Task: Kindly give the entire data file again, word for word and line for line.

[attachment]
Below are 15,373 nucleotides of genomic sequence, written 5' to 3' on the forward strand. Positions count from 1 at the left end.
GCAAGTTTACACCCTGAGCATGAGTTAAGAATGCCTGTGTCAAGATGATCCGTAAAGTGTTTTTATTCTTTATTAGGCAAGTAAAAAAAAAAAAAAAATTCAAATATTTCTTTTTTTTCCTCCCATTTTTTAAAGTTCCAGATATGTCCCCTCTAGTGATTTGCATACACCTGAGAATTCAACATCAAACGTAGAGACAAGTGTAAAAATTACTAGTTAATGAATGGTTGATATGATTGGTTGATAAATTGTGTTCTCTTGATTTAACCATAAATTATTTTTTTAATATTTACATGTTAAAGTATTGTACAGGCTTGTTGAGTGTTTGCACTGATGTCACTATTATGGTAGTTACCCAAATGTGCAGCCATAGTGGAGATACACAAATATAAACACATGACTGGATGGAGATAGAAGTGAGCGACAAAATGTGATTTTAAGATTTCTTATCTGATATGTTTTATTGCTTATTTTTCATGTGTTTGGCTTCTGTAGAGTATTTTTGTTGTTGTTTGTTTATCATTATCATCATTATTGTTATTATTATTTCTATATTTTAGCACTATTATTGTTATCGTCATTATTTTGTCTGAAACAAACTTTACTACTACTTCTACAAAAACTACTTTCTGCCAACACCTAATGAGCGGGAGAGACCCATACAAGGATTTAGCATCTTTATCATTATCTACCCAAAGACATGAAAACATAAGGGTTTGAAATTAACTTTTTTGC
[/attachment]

Below are 15,373 nucleotides of genomic sequence, written 5' to 3' on the forward strand. Positions count from 1 at the left end.
GCAAGTTTACACCCTGAGCATGAGTTAAGAATGCCTGTGTCAAGATGATCCGTAAAGTGTTTTTATTCTTTATTAGGCAAGTAAAAAAAAAAAAAAAATTCAAATATTTCTTTTTTTTCCTCCCATTTTTTAAAGTTCCAGATATGTCCCCTCTAGTGATTTGCATACACCTGAGAATTCAACATCAAACGTAGAGACAAGTGTAAAAATTACTAGTTAATGAATGGTTGATATGATTGGTTGATAAATTGTGTTCTCTTGATTTAACCATAAATTATTTTTTTAATATTTACATGTTAAAGTATTGTACAGGCTTGTTGAGTGTTTGCACTGATGTCACTATTATGGTAGTTACCCAAATGTGCAGCCATAGTGGAGATACACAAATATAAACACATGACTGGATGGAGATAGAAGTGAGCGACAAAATGTGATTTTAAGATTTCTTATCTGATATGTTTTATTGCTTATTTTTCATGTGTTTGGCTTCTGTAGAGTATTTTTGTTGTTGTTTGTTTATCATTATCATCATTATTGTTATTATTATTTCTATATTTTAGCACTATTATTGTTATCGTCATTATTTTGTCTGAAACAAACTTTACTACTACTTCTACAAAAACTACTTTCTGCCAACACCTAATGAGCGGGAGAGACCCATACAAGGATTTAGCATCTTTATCATTATCTACCCAAAGACATGAAAACATAAGGGTTTGAAATTAACTTTTTTGC